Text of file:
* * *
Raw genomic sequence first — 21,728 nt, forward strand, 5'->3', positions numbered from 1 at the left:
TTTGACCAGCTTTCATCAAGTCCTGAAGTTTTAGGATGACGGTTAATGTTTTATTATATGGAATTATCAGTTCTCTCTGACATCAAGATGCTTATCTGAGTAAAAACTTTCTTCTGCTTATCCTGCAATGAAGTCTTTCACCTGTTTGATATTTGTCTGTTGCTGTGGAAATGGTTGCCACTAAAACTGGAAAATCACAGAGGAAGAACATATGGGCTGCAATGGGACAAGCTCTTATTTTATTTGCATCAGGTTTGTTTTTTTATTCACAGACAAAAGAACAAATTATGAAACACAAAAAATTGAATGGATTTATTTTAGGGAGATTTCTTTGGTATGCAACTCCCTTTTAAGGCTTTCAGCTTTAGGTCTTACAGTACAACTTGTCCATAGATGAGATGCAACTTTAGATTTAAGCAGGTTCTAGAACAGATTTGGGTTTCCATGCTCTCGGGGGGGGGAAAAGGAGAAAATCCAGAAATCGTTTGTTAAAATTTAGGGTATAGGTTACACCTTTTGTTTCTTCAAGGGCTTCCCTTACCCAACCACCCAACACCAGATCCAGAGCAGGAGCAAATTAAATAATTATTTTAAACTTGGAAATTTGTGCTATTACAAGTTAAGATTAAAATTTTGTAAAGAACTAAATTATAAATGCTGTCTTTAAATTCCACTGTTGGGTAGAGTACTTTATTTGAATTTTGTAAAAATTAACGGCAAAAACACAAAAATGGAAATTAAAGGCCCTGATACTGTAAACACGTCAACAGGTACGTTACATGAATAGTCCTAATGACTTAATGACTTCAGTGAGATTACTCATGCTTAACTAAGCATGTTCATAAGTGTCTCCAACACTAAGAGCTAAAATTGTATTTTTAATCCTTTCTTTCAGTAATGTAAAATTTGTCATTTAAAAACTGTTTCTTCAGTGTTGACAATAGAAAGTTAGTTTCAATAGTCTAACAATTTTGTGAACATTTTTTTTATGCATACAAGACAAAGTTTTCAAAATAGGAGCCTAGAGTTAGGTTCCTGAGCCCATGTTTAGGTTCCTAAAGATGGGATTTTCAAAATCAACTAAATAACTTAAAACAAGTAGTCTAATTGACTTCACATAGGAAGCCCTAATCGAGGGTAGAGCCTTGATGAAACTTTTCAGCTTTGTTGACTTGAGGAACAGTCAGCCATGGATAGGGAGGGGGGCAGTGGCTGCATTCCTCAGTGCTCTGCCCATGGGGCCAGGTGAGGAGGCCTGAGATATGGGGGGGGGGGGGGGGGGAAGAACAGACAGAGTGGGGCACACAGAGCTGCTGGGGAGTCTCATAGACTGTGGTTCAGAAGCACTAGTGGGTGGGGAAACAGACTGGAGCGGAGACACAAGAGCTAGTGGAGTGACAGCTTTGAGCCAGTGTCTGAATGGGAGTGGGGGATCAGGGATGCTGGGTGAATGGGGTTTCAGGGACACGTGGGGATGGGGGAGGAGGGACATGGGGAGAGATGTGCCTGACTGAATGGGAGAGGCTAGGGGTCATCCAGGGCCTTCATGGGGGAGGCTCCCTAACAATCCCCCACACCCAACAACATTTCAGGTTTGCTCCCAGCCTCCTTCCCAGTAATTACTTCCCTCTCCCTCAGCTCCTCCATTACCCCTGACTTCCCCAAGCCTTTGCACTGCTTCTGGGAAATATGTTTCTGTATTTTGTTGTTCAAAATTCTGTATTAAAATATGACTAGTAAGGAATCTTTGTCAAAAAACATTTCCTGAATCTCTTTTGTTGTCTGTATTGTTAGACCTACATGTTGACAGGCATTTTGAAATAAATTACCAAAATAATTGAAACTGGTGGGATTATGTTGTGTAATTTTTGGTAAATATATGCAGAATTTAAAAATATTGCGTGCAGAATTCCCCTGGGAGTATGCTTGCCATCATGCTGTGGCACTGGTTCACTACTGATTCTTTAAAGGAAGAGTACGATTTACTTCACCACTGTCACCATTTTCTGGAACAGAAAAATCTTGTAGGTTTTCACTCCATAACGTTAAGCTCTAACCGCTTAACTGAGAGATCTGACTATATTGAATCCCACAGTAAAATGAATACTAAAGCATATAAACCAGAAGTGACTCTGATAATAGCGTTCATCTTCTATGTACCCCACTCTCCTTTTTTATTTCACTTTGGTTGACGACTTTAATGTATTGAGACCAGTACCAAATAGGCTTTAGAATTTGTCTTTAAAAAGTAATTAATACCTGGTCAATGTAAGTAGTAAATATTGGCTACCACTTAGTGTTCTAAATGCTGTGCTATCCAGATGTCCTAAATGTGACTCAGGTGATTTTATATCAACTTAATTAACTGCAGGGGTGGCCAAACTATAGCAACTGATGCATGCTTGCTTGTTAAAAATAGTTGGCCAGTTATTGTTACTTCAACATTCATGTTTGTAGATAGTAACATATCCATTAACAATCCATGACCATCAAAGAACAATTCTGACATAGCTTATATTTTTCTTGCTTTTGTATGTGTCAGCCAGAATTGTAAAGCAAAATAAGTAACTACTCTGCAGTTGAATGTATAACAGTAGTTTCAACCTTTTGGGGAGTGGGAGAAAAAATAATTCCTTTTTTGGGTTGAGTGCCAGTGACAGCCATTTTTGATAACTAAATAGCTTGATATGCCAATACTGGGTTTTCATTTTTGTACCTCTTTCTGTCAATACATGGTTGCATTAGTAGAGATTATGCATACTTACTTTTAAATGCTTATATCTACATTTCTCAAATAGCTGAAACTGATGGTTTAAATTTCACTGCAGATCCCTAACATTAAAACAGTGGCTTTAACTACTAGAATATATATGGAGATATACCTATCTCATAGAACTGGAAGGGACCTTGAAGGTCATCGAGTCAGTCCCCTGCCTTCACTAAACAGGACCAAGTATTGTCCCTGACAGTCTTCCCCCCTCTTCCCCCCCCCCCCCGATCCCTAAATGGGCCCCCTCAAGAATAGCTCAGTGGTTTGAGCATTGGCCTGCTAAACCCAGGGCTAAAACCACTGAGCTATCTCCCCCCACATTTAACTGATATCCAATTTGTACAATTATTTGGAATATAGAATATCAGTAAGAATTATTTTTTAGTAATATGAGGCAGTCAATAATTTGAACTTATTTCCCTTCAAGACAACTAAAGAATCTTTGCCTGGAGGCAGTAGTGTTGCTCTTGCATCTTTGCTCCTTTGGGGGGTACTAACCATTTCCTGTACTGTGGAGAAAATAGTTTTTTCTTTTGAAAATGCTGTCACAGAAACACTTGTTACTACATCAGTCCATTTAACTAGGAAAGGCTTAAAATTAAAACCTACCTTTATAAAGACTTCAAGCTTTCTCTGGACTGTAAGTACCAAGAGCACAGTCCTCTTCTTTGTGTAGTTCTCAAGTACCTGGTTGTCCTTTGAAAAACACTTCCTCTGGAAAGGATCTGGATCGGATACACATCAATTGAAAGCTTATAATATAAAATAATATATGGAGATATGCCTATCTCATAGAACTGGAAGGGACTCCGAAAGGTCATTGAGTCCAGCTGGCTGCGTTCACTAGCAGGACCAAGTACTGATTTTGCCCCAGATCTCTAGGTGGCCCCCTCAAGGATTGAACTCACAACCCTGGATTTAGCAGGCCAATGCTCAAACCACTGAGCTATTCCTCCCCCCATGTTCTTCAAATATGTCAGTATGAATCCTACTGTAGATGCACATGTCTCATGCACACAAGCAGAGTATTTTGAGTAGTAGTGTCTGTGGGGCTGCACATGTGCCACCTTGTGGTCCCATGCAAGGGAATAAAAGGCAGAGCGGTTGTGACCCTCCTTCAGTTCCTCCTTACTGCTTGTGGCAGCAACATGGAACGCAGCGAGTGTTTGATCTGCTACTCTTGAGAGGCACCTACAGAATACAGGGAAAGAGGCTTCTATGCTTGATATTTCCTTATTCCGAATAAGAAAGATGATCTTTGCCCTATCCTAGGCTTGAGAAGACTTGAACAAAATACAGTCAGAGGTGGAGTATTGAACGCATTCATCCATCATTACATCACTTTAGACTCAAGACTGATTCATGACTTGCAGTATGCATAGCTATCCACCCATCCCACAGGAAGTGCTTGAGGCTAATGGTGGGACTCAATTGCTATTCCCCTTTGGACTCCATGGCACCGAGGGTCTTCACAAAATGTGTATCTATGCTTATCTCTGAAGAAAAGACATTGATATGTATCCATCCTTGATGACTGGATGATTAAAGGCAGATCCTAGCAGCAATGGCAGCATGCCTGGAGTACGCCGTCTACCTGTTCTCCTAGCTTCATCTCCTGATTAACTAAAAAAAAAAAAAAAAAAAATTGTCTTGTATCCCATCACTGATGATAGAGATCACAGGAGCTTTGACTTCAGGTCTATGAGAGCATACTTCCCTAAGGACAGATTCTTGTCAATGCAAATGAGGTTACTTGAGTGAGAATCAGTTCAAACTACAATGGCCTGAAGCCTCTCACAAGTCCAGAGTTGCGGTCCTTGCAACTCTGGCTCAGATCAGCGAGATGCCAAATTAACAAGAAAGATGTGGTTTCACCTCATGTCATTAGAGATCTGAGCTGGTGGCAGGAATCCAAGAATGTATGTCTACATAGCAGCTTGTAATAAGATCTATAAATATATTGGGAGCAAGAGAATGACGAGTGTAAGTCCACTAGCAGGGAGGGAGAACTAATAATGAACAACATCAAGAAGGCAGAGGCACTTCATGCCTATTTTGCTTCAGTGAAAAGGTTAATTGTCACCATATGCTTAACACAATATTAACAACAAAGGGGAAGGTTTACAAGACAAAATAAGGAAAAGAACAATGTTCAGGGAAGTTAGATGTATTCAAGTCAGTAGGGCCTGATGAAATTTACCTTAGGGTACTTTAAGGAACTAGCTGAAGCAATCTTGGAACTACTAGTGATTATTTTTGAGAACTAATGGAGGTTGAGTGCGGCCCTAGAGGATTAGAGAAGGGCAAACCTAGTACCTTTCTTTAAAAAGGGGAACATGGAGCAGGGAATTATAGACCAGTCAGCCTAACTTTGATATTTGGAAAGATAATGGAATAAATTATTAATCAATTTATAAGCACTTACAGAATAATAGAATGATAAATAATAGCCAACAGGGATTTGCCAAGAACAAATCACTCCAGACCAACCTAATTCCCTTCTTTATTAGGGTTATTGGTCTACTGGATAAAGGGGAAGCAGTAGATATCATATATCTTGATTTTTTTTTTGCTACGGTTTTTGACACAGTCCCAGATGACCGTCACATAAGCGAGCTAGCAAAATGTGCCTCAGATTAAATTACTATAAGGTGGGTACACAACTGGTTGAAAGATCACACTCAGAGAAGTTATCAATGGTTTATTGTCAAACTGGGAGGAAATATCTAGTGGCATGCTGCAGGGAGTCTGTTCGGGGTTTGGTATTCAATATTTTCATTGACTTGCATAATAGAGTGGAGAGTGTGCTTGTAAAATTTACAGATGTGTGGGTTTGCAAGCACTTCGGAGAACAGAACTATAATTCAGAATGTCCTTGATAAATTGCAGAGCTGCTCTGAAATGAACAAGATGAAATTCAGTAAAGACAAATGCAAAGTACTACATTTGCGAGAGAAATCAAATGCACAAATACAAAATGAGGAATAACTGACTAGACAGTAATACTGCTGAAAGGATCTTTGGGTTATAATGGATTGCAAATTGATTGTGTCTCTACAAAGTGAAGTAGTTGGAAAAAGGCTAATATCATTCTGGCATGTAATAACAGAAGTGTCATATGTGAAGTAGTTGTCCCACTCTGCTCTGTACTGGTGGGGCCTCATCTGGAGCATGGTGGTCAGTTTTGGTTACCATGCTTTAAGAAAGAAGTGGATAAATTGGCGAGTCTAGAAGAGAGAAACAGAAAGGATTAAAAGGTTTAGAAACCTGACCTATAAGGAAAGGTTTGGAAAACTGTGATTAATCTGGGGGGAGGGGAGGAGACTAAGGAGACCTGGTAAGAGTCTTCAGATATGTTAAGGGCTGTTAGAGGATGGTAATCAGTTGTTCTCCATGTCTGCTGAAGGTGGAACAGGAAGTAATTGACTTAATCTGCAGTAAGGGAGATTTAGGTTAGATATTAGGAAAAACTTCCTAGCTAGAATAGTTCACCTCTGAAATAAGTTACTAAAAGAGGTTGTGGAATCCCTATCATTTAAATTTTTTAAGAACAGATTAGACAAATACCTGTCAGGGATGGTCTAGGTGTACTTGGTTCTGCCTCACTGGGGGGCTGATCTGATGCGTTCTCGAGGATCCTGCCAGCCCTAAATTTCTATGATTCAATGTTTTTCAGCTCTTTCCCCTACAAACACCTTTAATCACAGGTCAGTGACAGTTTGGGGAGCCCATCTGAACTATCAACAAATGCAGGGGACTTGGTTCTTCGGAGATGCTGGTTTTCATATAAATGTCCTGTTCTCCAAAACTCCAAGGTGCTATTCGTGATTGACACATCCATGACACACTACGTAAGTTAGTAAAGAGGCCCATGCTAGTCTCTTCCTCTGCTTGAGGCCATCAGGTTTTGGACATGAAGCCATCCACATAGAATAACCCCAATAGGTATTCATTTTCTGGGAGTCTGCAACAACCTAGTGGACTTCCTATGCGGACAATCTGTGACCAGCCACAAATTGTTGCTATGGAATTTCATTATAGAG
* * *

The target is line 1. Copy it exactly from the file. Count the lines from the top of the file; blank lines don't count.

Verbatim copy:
Raw genomic sequence first — 21,728 nt, forward strand, 5'->3', positions numbered from 1 at the left: